13 13 y, safer cryptography Number theory is full of such peculiarities that may seem magic, but that can be explained by theory. There also are formulas that describe the primes that can be written as x2+2y2, or as x2+3y2, etcetera. Mathematicians wondered how far this goes. They asked for instance: which prime numbers can be written as: p = x2+71y2? And they found formulas to describe the primes that obey such requirements. These formulas are polynomials, sums of several terms that contain different powers of the same variable v, each coupled to a coefficient a (a1, a2v, a3v2, a4v3, and so on). The polynomial for the equation p = x2+71y2 has eight terms and is surprisingly long. Its coefficients are so large that the formula stretches over several lines, Streng shows: And when you go further, you get coefficients that have thousands of digits. That is horrible to work with, of course. But Heinrich Weber ( ) found a way to reduce the coefficients considerably. Streng: The original polynomials are based on several symmetries. To reduce the coefficients, one needs to let go of some symmetries. But when removing too many symmetries, everything stops working, so there is a delicate balance. The polynomials that solve the x2+...y2 problem come from the theory of elliptic curves, which are curves of the form: y2 = x3+ax+b. Solutions of equations involving these polynomials can be transformed to elliptic curve descriptions, and vice versa. So, by reducing the coefficients in the polynomials, it becomes easier to create these elliptic curves as well. Elliptic curves are a hot topic in current number theory, but they also have the interest of cryptographers. Currently, websites, data and messages are secured with keys that are based on the product of prime numbers, which need to have several hundreds of digits to avoid being broken by hackers. Cryptography based on elliptic curves is an alternative that needs only a few dozen digits. A point on such a curve is agreed upon and operations are performed from this point to generate a secret code. According to Streng, it is as yet impossible to break such a key thanks to the complex algebraic structure of elliptic curves. And because such keys are much smaller than keys that are based on products of primes, communication would be much faster. Reduced coefficients in related polynomials make it possible to construct suitable elliptic curves faster and to construct more of them. When Streng attends conferences on elliptic curves, he not only meets mathematicians and cryptographers, but also employees of security and information agencies, illustrating the wide interest in elliptic curve cryptography. The idea is from 1985, and now Google is among the first to apply it, he says. His own research is ahead of these developments. It concerns curves that are more complex than elliptic curves, and the related polynomials, which also have very large coefficients. Streng is trying to find a way to reduce these coefficients, analogous to the work of Weber. For these curves this is more complex and needs more theory, but patterns are surprisingly comparable, he tells. He was already able to show that a reduction of coefficients is often possible, and now hopes to design a strong general method. If he succeeds, this would be an important contribution to number theory, and it would help provide an alternative to elliptic curve cryptography, involving even smaller numbers.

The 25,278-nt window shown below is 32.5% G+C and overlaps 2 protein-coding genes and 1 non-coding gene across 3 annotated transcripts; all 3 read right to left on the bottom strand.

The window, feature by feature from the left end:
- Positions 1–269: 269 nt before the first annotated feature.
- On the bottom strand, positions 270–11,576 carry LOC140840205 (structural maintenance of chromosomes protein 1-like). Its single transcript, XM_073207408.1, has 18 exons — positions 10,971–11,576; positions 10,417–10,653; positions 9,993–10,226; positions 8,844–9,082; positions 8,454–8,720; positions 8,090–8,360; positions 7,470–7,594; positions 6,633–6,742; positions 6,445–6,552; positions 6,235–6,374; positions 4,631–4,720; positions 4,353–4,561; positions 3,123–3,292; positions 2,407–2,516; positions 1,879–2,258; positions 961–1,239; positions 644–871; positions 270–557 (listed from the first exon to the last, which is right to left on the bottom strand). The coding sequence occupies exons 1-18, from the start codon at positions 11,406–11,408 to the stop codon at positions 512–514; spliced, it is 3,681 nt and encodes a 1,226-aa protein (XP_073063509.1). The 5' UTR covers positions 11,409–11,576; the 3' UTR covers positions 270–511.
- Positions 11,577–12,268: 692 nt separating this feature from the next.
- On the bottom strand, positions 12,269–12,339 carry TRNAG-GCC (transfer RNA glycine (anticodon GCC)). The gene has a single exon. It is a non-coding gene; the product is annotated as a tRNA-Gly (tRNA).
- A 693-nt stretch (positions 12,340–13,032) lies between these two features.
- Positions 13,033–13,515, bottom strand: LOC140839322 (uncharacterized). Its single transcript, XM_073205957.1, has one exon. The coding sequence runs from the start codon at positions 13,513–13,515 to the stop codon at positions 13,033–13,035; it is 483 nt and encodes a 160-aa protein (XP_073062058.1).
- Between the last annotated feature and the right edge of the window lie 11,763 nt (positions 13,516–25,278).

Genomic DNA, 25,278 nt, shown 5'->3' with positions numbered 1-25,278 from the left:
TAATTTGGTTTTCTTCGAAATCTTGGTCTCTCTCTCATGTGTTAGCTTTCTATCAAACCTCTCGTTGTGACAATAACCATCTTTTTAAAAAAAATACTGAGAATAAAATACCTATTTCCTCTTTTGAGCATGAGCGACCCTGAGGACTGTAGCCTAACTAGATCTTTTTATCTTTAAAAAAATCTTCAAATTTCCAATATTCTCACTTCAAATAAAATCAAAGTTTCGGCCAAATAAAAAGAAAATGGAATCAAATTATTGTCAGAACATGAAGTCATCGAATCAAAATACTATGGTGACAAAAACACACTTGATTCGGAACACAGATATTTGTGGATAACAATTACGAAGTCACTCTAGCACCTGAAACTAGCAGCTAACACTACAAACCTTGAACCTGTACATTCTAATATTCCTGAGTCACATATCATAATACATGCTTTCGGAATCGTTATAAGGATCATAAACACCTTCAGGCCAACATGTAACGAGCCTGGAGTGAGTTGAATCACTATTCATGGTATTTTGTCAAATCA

14 Fons Verbeek Leiden Institute of Advanced Computer Science Zebrafish, countless zebrafish Do you have more digital pictures than you could ever properly catalog? Biologists have a similar problem: their microscopes take image after image. Bioinformaticist Fons Verbeek develops computer software that orders and analyzes this digital horn of plenty. By Anouck Vrouwe Fons Verbeek apologizes for the piles of paper covering the meeting table in his office. All of the data, all the analysis programs, everything important is in my computer, he says: What s lying here can wait and then this is what you get. He had wanted to clear up. But it s been busy these days, the bioinformaticist explains. Verbeek likes doing several things at once, working simultaneously on several projects was a good year. Everything came together. Methods we had developed for the one project proved suitable for the other things like that. Many of my PhD students completed their thesis this year. The results of years of work became visible. Meanwhile, Verbeek is scrolling through his presentation, conjuring up superb movies of tiny fish with big eyes. The images are built up of green dots or colored surfaces. The fish revolve around their longitudinal axes, can be viewed from any angle. The three-dimensional images are of zebrafish: more precisely, zebrafish embryo s, transparent little animals that are used in genetics studies and in experiments in the field of developmental biology. Verbeek, pointing to the screen: Look, here you can see how tuberculosis bacteria are spreading through the fish. Not that Verbeek himself studies tuberculosis. His research group, Imaging and Bioinformatics, is part of the Leiden Institute of Advanced Computer Science (LIACS). But Verbeek does collaborate closely with biologists who perform these types of studies. Thanks to better and faster microscopes, biologists can gather more images than ever before. Beautiful pictures, folders full of them. They still need analyzing, though. The microscope used to be the bottleneck, nowadays the biologist is. You can t process all that by hand anymore, Verbeek explains. Ever growing stacks, just like the papers on his table: too much effort, too little time. Verbeek develops methods that can tackle the microscope images. Sometimes by adapting the microscope s software. This microscope rotates the specimen, the better to be able to compare images. Most often, however, it s computer programs that retrospectively analyze the footage, automatically. Verbeek demonstrates an analysis program that snips the zebrafish out of an image and measures it s length. It also recognizes body parts such as spinal chord and eyes. Just as security firms do face recognition, we do zebrafish recognition, Verbeek grins. Zebrafish-recognition software, outlandish though it may sound, is in demand. Verbeek has even started a small company to market the software. The foundation stands, refining it further is no longer scientific research. Wait, this is good too, says Verbeek, clicking his mouse rapidly. A film starts, showing vague white blobs in a dark background: Look, cancer cells. Biologists are interested in